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Natural Resources

WaterfallEnvironmental and natural features should be inventoried and mapped with an emphasis on features that will influence growth and development in the community or that contribute to the overall quality of life for residents. Features that should be considered in this inventory follow.

 

Wetlands
Rivers, Lakes & Streams
Drinking Water Resources
Threatened and Endangered Species
Prime Farmland, Agricultural and Soil Conservation
Coastal Resources
Floodplains
Air Quality
Environmentally Sensitive Areas
Climate/ Meteorological
Mineral Resources

Wetlands

The United States Army Corps of Engineers (USACE) and the United States Environmental Protection Agency (USEPA) jointly define wetlands as those areas that are inundated or saturated by surface or ground water at a frequency and duration sufficient to support, and that under normal circumstances do support, a prevalence of vegetation typically adapted for life in saturated soil conditions. Wetlands generally include swamps, marshes, bogs, and similar areas. Wetlands are extremely valuable and productive ecosystems. They are home to many threatened and endangered species of plants and animals. They are also the source of many commercially and recreational valuable species of fish, shellfish, and wildlife. Wetlands retain flood waters and protect coastal shorelines from erosion. Wetlands filter runoff and adjacent surface waters to protect the quality of our lakes, bays, streams and rivers. Wetlands also protect many drinking water sources as well as providing recreational areas. Wetland information, mapping are available through numerous public and private agencies and organizations.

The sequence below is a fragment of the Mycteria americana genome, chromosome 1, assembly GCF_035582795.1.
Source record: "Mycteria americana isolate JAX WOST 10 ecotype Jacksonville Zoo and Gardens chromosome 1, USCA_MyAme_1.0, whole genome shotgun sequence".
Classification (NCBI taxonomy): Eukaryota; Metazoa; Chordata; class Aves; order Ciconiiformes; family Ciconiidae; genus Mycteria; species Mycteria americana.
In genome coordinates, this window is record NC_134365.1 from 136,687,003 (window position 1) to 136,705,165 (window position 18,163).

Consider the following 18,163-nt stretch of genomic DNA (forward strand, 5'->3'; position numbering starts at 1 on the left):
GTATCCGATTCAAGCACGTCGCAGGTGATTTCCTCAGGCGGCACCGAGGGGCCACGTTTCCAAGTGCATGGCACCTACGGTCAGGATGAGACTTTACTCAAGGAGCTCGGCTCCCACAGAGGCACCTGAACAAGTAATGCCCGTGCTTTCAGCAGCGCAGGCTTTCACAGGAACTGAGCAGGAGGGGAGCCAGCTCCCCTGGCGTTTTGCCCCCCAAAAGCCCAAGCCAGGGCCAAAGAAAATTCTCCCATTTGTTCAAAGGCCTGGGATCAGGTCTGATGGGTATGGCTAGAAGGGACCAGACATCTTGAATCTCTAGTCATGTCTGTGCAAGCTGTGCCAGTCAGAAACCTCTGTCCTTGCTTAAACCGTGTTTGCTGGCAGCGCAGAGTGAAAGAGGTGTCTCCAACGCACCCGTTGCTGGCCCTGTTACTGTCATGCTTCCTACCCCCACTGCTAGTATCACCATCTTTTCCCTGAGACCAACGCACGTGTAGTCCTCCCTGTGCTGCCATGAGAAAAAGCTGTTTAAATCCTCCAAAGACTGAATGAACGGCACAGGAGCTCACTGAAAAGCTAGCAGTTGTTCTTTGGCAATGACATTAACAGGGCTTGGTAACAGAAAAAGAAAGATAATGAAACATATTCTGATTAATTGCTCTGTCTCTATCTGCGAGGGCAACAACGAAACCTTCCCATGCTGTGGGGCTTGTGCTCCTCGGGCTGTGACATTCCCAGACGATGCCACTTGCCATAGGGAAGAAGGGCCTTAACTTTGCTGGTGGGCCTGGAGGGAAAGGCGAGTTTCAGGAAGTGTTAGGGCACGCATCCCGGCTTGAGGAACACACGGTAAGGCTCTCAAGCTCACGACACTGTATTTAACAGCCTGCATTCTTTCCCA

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Rivers, Lakes and Streams

Scenic river designation is an important step in the planning process of managing and protecting river related aesthetic, ecological and cultural values. This process combines input from local governments, planning agencies, quasi-public and private organizations and individuals to achieve balanced objectives of resource use and protection. Waterways are evaluated according to indigenous natural resource values, character and extent of man-made development, resource endangerment, and recreational use or potential. River conservation efforts are initiated by numerous organizations both public and private. Scenic river designation listings are available from local, state and federal agencies.

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Drinking Water

Drinking water sources can be from surface water and ground water. Surface water occurs in the form of streams, lakes, ponds, and swamps. Ground water is that water which has percolated from the earth's surface into the subsurface earth materials and has reached the zone where saturation of the subsurface materials occur. Thus, ground water is a veritable ocean of fresh water beneath the surface of the land masses of the earth. Both water sources are used for public and private drinking water sources. Surface and groundwater resources within your community can be gathered from existing state and federal well databases and local/regional planning boards. Surf Your Watershed could be a key source of information.